My GPS data is some of my most protected info. It depicts many years’ worth of waypoints and critical trails, even of lakes that I rarely fish. I may not have been there in several years, but the waypoints I have accumulated will give me a starting spot. With most GPS-equipped sonar units you can insert the SD card, download the data to the card and then physically transfer the data for back-up or sharing purposes. Built-in GPS is, at least in my mind, almost mandatory if you’re considering new electronics for any application. It just isn’t that expensive in the grand scheme of things to miss out on the advantages it offers the angler.
Alright, enough info about various features, so let’s look at a few good choices to consider. For those either on a tight budget or fishing from a simple hand-launch craft like a kayak or jon boat, spending $300 or less still yields viable and effective options, so let’s start there.
My personal hand-launch boat, a mid-90’s spec Coleman Crawdad, is equipped with a Lowrance Mark-4 sonar/GPS unit. I chose it because of my aforementioned statement about the usefulness of GPS in any situation. I didn’t want to spend too much money on a plastic boat, but I wanted to have both sonar and GPS combined in a physically small unit. I saved money by not considering 3D imaging or a color screen. While that relegated me to what some may call “old school”, the truth is I can determine depth, temp, bottom density and shape and fish, all while utilizing GPS to “memorize” and return to spots. This unit is about $200. If you’d rather DownScan imaging in lieu of GPS, while staying in the same price range, a Mark-5X DSI (about $200) will give you the DownScan ability and a slightly larger screen. If you want color and DownScan, plus variable frequency sonar, an Elite-4X CHIRP (also about $200) is a good choice, though you’ll lack GPS. If you can swing about $300, the Elite-4 CHIRP unit will give all the bells and whistles in a small, easy to install/use and affordable package. Incidentally, any of these units will operate on a tiny little 12V battery, definitely a plus for simple hand-launch boats.
Let’s say you’re more in the market for a mid-size unit with larger screen size, full color and more robust processing. Perhaps it’s for an upgrade on an older boat or a new but somewhat basic aluminum boat and you can spend up to $1000. In this price range, a diagonal screen size of 5”-7” is suggested and I’d say that GPS should be a mandatory consideration. The Elite-5 HDI would be a good starting point as it has GPS, color sonar and DownScan, all for about $700. For a hundred more bucks, you can get the Elite-7HDI; the same basic features as above, but with a larger 7” screen. This, to me, is Lowrance’s best overall value in this price range. At the top of the range in terms of price and features is the HDS-7 Gen2 Touch, a serious player for any boat. In addition to the features the other units have, this unit features full StructureScan – meaning you can look out to the sides of the boat with 3D imaging – as well as a touch screen user interface. We already talked benefits of side scanning and the touch screen is sweet for speed and simplicity. It’ll cost you nearly a grand, but it will do anything most users could possibly ask for.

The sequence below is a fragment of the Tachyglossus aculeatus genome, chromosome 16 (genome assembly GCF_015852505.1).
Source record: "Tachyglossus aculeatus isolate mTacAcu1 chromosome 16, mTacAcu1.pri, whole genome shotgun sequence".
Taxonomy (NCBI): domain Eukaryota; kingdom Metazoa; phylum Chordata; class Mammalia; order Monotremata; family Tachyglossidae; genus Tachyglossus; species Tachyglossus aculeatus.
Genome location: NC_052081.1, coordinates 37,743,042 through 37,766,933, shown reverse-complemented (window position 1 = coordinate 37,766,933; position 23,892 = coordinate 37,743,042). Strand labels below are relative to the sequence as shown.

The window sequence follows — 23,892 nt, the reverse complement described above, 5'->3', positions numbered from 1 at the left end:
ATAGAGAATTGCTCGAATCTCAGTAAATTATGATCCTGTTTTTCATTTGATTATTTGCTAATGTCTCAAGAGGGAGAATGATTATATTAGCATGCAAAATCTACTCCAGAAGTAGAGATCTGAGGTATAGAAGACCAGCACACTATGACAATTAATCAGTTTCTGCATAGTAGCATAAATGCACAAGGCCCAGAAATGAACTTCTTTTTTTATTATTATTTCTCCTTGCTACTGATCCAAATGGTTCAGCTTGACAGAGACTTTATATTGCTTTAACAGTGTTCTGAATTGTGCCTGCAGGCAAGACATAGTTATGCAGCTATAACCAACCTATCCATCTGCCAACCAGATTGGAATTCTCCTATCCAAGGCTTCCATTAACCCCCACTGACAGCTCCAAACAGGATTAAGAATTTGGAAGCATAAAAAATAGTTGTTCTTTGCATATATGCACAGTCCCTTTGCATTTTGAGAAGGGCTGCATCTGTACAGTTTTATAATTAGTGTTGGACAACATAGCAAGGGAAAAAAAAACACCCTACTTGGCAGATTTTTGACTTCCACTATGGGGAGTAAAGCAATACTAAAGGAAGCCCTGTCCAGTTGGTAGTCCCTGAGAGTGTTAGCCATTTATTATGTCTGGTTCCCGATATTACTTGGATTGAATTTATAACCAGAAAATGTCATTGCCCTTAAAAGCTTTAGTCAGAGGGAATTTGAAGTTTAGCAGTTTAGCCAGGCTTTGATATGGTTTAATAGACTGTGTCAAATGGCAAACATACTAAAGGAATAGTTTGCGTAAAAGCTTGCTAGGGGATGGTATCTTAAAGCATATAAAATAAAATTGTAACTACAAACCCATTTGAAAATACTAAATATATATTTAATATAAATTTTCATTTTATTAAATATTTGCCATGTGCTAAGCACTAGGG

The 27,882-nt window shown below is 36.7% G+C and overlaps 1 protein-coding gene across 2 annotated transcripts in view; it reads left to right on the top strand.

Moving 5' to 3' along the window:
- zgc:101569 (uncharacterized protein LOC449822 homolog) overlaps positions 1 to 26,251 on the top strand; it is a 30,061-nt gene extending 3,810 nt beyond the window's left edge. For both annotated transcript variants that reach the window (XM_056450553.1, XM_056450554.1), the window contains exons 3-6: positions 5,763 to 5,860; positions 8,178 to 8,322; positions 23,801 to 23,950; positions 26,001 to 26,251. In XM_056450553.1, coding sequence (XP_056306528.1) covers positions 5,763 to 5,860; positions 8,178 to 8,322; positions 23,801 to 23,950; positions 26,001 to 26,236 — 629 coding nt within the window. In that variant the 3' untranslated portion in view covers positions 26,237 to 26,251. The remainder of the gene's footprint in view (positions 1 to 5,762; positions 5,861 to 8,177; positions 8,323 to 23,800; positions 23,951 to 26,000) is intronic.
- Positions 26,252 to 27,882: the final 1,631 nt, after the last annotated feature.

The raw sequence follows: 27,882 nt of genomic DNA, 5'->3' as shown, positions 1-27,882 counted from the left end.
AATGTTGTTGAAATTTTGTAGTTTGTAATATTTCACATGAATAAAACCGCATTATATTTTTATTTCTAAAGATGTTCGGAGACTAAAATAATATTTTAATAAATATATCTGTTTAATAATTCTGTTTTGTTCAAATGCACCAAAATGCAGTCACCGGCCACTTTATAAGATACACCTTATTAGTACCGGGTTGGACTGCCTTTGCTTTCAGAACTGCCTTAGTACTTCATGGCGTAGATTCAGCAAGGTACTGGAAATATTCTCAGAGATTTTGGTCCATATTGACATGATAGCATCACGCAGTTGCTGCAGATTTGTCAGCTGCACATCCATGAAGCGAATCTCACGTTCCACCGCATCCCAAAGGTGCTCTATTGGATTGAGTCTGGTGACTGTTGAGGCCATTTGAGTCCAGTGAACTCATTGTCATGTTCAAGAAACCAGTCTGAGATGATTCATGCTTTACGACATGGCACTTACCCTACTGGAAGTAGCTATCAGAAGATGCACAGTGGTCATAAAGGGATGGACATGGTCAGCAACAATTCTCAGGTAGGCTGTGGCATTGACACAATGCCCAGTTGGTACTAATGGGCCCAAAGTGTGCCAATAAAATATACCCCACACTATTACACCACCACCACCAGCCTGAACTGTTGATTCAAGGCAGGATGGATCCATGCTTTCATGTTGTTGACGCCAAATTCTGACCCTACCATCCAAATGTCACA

My 21’ Ranger bass boat is my main office. I spend a lot of time in it and much of that time is spent utilizing the electronics system. If you’re perhaps a weekend tournament guy or a hardcore angler with a full size boat and applicable budget, then current high-end units will amaze you. I’ll take the price limit out of the equation for this discussion, but we’ll keep it in mind for value purposes. My boat is equipped with twin HDS-9 Gen 3 Touch units, one at the helm and one on the bow, which are linked together via a network. The Gen 3 adds CHIRP (multi frequency, as we discussed) sonar and a few other tech bits and the 9” is obviously a larger screen. Full StructureScan, HD screen, touch and/or button controls and a host of other features are built-in. For fresh water applications the only way to get more out of an electronics unit is to add a larger screen and that can be arranged up to 12”! Products in this price range ($1500 and up, let’s say) get you features too numerous and detailed for this article, but also units that will amaze you. At $1500ish, the HDS-7 Gen 3 Touch StructureScan bundle is a great value in a full feature unit, while the nine and twelve inch versions add screen size for visibility, especially when the units’ displays are split-screened (a feature all of the units I’ve mentioned have) to display various data streams.
It is important to reiterate that this article is written from personal experience with Lowrance; other brands offer their versions of the various features I’ve mentioned. Spend a little time comparing them all at www.SportsmansWarehouse.com to learn more for yourself.
I’ll end with this: I asked a bunch of full time touring bass pro’s what they thought was the single biggest asset they had in their boats. Without variance, this unique profession of guys who seem to have almost super-human ability to find and catch fish under any conditions, on any lake, at any time of year answered the same way – their electronics. The use of sonar and GPS quickly solves the fish-finding puzzle for them on the largest and most pressured waters in the country. Regardless of your price range or boat size, I promise you that some carefully considered time and money spent on electronics will help you catch more fish, too!